wage-setting process, while the private sector is largely guided by market forces and profit constraints. These differences are amplified by the monopoly environment in which the government sector operates versus the competitive environment of the private sector. The first step to solving the government compensation premium is better data collected on a more regular basis. Better information, available more regularly, will hold governments to account for managing compensation costs. The longer-term solution, however, is to enact measures that link the wages and benefits of government employees to similar positions in the private sector. Doing so would allow governments to better control spending, rein in debt, and maintain fairness for taxpayers who ultimately foot the bill. Charles Lammam and Milagros Palacios are co-authors of the Fraser Institute study Comparing Government and Private Sector Compensation in Canada.
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Volinspire Connects Volunteers, Businesses, and Non-Profits The “community engagement platform” leverages technology to support a movement of increased volunteerism in Canada
ELOW NA — W hen Volinspire founder Sheldon Gardiner first moved to Kelowna, he had a hard time finding volunteer opportunities for his children to get involved with. Then, after working in the tech industry for a few years, he hit on a solution: the Volinspire community engagement platform. T he platform, explains Volinspire Community Ambassador Amy Webster, serves the needs of three groups who are i nvested i n loca l volu nteering. “There is already a huge movement towards social responsibility among businesses and Millennials alike, but they ne e d help c on ne c t i n g w it h the charitable organizations that can allow them to make a difference.” Individuals can use the platform to get matched up with ideal volunteering opportunities, and non-profits with their ideal volunteers. Businesses can connect their employees with opportunities and use the platform as a showcase for their community work. “When I speak to businesses about their community service,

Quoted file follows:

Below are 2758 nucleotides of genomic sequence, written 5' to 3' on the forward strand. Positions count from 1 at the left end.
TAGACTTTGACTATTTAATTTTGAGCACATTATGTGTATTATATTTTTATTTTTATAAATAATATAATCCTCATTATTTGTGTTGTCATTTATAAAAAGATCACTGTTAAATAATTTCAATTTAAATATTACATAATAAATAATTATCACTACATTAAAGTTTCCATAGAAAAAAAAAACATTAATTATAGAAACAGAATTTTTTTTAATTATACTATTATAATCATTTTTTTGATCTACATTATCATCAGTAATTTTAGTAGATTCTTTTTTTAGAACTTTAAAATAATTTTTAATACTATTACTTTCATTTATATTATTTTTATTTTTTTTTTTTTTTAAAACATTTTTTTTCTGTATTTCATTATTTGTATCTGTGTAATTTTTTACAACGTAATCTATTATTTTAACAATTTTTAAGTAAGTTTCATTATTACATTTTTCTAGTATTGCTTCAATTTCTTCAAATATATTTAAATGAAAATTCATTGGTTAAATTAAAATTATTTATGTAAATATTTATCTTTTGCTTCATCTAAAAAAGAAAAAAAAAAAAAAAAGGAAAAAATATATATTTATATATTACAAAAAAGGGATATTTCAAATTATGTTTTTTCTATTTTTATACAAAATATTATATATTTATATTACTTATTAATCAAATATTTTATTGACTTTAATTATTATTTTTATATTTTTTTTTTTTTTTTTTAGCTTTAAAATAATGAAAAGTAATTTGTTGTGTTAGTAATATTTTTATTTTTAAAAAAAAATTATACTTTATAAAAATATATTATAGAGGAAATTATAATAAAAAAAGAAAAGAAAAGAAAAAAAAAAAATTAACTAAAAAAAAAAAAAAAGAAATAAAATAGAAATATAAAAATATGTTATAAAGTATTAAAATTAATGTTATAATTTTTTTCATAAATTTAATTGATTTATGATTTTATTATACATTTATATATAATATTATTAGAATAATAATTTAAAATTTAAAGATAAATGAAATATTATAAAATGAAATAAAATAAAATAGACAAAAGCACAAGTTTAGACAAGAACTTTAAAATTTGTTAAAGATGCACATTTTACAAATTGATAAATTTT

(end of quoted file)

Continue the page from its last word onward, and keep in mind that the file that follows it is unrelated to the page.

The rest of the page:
GREEN SHEET CONTINUED FROM PAGE 11
DEVELOPER Ronmor Development – 250 5920 1A St SW, Calgary T2H 0G3 403-2538180
3441, 3471 Lakeshore Rd – Retail – Offices – Market Rental Condominiums – The Shore
Volinspire CEO Sheldon Gardiner looks to create caring communities across Canada
A Volinspire team member demonstrates their “community engagement platform”
“The movement towards social responsibility and volunteering has already begun, and we’re helping people to get on board.” AMY WEBSTER COMMUNITY AMBASSADOR, VOLINSPIRE
PROJECT TYPE Mixed-Use Development PROJECT New mixed use development – 6 storeys – 2 towers over 2 storey podium – ground level retail – 2nd storey offices – market rental condominiums, levels 3 to 6, 1 and 2 bedroom units – 4th level residential amenity and deck – parkade located on 2nd and 3rd storeys – EIFS stucco, cladding, wood panel and aluminum curtain wall exterior
S W E
ty pica l ly on ly about 10% of what they do is ever mentioned in their marketing or public relations materials,” says Webster. “We wa nt to prov ide a platform for businesses to talk about what they’re doing and i nspi re thei r customers a nd other businesses.” Since launching in 2015, Vol i nspi re has tracked 179,101 volunteer hours across 1,678
PROJECT STATUS Rezoning Application at 3rd reading – development permit application and OCP amendment application submitted ARCHITECT Zeidler BKDI Architects – 300 640 8 Ave, SW Calgary, AB T2P 1G7 403233-2525 DEVELOPER Rise Commercial Development – 201 3975 Lakeshore Rd, Kelowna V1W 1V3 250-980-3577
non-profit organizations. Early partners include the First West Credit Union, Prospera, Interior Savings, and the City of Kelowna Currently, Volinspire is gearing up to act as the official platform of the Canada 150 for 150 Volunteer Challenge. The Volunteer Ottawa/Volunteer Canada led initiative will encourage Canadians to contribute 150